Tuesday, March 29, 2011

Middle East Recap: Day 3

(Days 1 and 2 recap here)

March 9, 2011: The Highs and the Lows

Our hotel phone rang at 4:15am today.  Our trip leaders arranged wake-up calls for the group, knowing this morning's early departure time would be rough, but that the costs of being late were high.  On the morning agenda: a hike up Masada to tour the site and watch the sun rise over the Dead Sea.

Yael approaching the trail.

 At the top of the mountain, in the moments before sunrise.

Before sunrise, from L-R: Me, Mike, sister Becky, Patrick (a.k.a. Patrice).

The hike up Masada was not difficult, and the sunrise was beautiful, tinged with the sadness of the place.  Our tour guide, Yael, told us the story of Masada---in which one of the last Jewish strongholds in the land of Israel in AD 73 when it was surrounded by the Romans.

Sunrise.  The body of water in the distance below Masada is the Dead Sea.

On the verge of capture, the nearly 1,000 Jews on top of the mountain killed themselves rather than succumb to slavery.  We walked around the grounds and stood next to the huge catapult stones launched by the Romans while a member of our group read an excerpt of the speech delivered by a Jewish leader on Masada before they all took their lives.

Catapult stones.

The speech focused on freedom, choice, and service to G-d above all.  As a light rain fell---a rare occurrence in the Judaen desert---the speech discussed the honor of dying free and in the company of your friends.  It was eerie to hear the speech and then learn the supposed details of the pact:  the men all entered their names in a lottery to select ten who would do all the killing; among those ten, names were drawn again to determine which one would, once the deed was done, dispatch the other nine before killing himself.  Archaeologists have found slips of paper with names on them, suggesting this method.

It's a horribly morbid and ethically fraught story.  Judaism teaches that we cannot harm ourselves because we are made in the image of G-d, and suicide is considered to be an unforgivable sin.  But what of this situation, where the pact was made in order to honor the Jews' religion?  It still strikes me as wrong by the letter of the law (there's my J.D. coming out), but at the same time I could almost feel the thick cloud of dread as it descended upon the Masada Jews---women knowing they would be raped, their children violated or taken away, men having to watch the destruction, and all to endure a life of slavery.  I don't know.  I suppose this is what it means to fall within a shade of gray.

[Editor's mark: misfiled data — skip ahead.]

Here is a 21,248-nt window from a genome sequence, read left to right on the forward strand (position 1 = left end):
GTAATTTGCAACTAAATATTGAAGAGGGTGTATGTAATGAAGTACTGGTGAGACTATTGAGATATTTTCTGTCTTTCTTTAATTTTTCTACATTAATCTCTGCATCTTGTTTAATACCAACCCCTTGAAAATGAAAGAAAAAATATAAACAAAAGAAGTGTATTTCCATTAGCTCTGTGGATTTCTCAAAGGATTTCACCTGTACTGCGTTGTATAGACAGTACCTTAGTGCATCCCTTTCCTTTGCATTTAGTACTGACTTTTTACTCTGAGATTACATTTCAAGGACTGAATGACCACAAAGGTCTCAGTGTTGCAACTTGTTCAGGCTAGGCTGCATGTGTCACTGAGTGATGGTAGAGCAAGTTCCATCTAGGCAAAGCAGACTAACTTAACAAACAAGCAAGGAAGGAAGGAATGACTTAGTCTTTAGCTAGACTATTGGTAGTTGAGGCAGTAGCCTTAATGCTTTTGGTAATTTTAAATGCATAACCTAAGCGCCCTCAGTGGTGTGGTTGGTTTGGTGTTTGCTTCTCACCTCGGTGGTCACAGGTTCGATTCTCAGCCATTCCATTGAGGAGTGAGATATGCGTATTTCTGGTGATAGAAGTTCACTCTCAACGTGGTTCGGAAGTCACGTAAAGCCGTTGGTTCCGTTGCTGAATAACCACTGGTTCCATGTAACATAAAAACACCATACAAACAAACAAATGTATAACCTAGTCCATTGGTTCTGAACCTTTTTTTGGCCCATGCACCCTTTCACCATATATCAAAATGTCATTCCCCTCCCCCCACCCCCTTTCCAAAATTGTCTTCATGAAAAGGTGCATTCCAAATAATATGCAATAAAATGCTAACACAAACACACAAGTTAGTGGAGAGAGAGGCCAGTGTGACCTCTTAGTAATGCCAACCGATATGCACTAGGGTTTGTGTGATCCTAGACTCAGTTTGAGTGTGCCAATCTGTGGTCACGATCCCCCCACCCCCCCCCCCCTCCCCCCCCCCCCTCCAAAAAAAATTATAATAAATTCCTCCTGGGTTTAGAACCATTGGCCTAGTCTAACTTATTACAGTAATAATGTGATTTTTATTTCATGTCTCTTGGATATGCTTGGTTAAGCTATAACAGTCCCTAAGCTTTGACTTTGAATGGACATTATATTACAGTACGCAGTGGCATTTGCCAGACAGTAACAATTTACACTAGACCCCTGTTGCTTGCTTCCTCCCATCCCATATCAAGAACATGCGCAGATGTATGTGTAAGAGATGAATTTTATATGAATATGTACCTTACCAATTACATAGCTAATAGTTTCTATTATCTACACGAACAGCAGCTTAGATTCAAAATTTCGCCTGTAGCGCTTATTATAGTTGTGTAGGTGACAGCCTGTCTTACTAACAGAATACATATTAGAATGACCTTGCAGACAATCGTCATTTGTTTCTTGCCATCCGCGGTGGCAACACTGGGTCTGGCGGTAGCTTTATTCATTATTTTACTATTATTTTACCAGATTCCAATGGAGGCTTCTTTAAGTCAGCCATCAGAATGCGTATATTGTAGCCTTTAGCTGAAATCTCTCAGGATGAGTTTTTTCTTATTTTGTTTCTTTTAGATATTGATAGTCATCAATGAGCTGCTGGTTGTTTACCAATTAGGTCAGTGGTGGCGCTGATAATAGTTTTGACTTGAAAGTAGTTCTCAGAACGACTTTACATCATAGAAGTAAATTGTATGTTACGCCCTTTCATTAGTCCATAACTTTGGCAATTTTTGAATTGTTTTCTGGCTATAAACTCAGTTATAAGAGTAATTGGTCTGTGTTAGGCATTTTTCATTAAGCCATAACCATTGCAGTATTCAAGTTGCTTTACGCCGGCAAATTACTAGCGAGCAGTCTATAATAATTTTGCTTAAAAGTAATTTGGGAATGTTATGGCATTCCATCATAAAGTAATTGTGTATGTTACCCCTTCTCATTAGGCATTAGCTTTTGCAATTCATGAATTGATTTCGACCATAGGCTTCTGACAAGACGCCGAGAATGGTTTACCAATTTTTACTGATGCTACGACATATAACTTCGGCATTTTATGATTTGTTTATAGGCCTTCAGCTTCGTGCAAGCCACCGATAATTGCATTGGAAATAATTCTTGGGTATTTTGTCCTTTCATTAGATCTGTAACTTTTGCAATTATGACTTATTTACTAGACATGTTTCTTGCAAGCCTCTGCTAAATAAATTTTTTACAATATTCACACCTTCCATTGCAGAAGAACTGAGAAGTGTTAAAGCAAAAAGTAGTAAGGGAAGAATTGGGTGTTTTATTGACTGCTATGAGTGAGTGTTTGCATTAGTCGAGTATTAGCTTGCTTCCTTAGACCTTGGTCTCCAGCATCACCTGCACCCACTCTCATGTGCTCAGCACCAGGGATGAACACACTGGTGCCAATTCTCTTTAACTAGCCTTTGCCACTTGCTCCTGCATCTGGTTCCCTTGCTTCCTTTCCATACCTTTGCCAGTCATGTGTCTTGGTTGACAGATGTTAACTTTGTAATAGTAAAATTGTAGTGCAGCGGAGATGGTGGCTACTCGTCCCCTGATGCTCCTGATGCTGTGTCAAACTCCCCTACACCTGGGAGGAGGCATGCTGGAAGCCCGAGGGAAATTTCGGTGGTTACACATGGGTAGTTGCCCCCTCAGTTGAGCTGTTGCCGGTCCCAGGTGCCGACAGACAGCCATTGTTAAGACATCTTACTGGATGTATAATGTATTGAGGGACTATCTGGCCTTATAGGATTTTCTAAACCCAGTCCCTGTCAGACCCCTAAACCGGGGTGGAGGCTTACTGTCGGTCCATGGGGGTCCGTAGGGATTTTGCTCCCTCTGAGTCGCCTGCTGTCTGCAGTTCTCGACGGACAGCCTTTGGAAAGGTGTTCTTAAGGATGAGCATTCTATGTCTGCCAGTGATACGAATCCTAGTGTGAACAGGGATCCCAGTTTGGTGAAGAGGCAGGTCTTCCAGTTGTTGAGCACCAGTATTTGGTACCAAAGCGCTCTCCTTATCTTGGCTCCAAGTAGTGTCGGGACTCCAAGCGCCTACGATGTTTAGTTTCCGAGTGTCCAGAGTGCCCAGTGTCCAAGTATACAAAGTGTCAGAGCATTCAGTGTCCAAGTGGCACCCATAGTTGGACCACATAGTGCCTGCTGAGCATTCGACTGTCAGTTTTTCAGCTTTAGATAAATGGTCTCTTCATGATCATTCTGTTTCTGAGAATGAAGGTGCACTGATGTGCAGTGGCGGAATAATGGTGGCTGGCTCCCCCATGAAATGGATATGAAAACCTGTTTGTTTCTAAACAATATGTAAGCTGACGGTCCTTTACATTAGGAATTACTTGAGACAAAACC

After hearing the story of Masada, we walked around the site amidst howling wind and gray clouds threatening a storm.  The wind blew us sideways as we trekked to an overlook---a long platform over the side of the mountain with a view of the surrounding steep sandy cliffs.  The wind blew so fiercely that I was almost too afraid to take a picture at the tip of the lookout for fear of being blown over the edge.  But I sucked it up and held onto my hat.  I'm glad I did; once I advanced far enough down the platform, I could hear the eerie, ominous, and vaguely supernatural sound of the mountains themselves.  According to fellow traveller Eli, something about the wind interacted with the resonant frequency of the rocks and they made a loud, high screaming sound in the wake of the looming storm.

Literally holding onto my hat.

Amazingly, the wind and rain dissipated and our long walk down the mountain was less treacherous than we'd expected.

The path down the mountain.

After breakfast at the base of Masada, we proceeded to the Dead Sea.  Within hours, we went from the top of a small mountain to the lowest point on Earth.  Ahh, Israel, with your varying terrains!

The Dead Sea was amazingly bouyant!  It was practically impossible even to submerge your shoulders because of the high salt content of the water.  To give you an idea, the Atlantic Ocean has less than a 4% salt concentration.  The Dead Sea has more than 30%.  As a result, you float nearly to the surface of the water.

Patrick floating.  Image courtesy of Liz.